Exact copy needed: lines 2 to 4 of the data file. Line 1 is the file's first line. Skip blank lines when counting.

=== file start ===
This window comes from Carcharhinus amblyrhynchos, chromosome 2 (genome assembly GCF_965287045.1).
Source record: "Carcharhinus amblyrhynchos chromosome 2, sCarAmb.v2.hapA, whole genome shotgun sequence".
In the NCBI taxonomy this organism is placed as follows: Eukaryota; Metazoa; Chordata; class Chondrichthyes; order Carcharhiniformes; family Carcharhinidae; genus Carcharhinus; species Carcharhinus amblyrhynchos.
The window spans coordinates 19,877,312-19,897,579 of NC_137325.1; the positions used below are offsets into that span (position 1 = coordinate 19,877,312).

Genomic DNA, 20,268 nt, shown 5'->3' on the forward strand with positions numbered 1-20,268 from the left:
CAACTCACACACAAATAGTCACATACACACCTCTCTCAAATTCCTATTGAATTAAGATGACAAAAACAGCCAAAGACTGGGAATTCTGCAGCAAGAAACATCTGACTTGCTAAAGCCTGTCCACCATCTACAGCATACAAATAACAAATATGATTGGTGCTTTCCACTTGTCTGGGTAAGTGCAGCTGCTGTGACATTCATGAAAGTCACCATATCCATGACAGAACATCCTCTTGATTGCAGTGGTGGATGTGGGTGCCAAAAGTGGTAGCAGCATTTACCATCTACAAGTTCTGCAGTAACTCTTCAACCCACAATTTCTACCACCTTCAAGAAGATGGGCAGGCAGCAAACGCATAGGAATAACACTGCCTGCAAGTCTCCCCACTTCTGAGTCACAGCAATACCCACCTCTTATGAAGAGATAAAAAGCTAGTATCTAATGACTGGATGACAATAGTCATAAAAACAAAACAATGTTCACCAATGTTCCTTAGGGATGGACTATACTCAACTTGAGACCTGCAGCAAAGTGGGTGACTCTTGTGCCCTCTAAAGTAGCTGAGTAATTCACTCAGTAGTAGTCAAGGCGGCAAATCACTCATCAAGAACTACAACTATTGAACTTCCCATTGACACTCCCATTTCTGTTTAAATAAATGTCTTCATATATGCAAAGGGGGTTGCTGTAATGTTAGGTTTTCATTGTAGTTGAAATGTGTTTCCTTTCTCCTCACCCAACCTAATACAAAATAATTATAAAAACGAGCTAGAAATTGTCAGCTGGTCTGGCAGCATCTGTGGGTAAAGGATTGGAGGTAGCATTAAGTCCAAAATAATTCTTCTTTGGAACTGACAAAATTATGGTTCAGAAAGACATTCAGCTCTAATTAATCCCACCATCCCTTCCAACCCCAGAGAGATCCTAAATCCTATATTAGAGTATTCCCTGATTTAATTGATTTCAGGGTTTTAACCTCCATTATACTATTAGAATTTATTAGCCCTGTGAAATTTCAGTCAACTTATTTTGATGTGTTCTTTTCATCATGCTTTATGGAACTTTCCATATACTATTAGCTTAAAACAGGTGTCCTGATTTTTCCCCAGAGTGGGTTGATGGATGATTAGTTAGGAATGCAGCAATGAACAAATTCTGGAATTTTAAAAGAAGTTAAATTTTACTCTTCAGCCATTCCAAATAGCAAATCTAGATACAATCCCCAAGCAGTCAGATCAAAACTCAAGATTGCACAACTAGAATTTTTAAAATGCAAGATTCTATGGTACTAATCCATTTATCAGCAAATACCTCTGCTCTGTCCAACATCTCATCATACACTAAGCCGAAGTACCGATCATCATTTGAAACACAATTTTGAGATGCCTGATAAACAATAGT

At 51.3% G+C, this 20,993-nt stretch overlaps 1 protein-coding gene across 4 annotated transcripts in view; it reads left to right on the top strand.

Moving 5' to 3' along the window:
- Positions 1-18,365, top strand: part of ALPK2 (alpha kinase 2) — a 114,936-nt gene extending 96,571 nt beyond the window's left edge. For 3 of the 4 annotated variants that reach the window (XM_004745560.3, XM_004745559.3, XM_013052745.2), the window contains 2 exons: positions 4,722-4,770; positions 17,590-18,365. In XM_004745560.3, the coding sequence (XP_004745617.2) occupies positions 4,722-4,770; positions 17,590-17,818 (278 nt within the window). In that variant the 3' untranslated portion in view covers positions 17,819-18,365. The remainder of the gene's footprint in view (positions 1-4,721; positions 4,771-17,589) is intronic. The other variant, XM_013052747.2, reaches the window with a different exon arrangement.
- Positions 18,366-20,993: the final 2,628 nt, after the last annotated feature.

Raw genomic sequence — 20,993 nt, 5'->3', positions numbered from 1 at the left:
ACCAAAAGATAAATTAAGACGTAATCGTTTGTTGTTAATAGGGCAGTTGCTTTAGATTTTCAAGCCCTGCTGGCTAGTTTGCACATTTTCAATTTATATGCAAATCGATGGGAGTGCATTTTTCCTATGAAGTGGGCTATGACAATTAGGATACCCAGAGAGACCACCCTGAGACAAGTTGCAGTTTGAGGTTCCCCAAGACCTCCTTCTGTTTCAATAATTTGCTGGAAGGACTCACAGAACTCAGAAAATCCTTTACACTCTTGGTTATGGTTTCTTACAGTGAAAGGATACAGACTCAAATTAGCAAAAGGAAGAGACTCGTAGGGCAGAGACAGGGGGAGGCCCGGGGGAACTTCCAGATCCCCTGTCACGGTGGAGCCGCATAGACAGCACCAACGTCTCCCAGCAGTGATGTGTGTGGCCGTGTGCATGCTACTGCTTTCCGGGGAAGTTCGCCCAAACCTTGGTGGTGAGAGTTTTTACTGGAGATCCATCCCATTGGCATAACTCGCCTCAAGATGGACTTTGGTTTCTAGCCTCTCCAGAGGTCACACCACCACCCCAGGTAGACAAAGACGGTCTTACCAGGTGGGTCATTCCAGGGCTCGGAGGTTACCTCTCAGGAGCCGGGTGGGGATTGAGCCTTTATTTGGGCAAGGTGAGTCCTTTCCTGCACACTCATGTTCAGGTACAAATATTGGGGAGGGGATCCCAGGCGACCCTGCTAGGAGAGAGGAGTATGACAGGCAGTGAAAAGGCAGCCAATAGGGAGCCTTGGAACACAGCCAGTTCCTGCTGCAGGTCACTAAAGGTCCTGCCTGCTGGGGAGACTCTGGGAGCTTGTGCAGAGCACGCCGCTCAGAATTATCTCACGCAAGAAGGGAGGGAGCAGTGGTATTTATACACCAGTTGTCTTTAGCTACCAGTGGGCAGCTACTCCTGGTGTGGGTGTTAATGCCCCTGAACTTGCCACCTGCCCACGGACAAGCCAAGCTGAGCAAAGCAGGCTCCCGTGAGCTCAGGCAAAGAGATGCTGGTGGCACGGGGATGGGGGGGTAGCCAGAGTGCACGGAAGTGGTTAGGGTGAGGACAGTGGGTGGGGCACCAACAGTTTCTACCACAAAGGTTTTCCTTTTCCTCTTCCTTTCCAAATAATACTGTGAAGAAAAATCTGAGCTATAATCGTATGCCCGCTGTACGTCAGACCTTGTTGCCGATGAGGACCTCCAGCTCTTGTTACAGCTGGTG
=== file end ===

Source record: "Carcharhinus amblyrhynchos chromosome 2, sCarAmb.v2.hapA, whole genome shotgun sequence".
In the NCBI taxonomy this organism is placed as follows: Eukaryota; Metazoa; Chordata; class Chondrichthyes; order Carcharhiniformes; family Carcharhinidae; genus Carcharhinus; species Carcharhinus amblyrhynchos.
The window spans coordinates 19,877,312-19,897,579 of NC_137325.1; the positions used below are offsets into that span (position 1 = coordinate 19,877,312).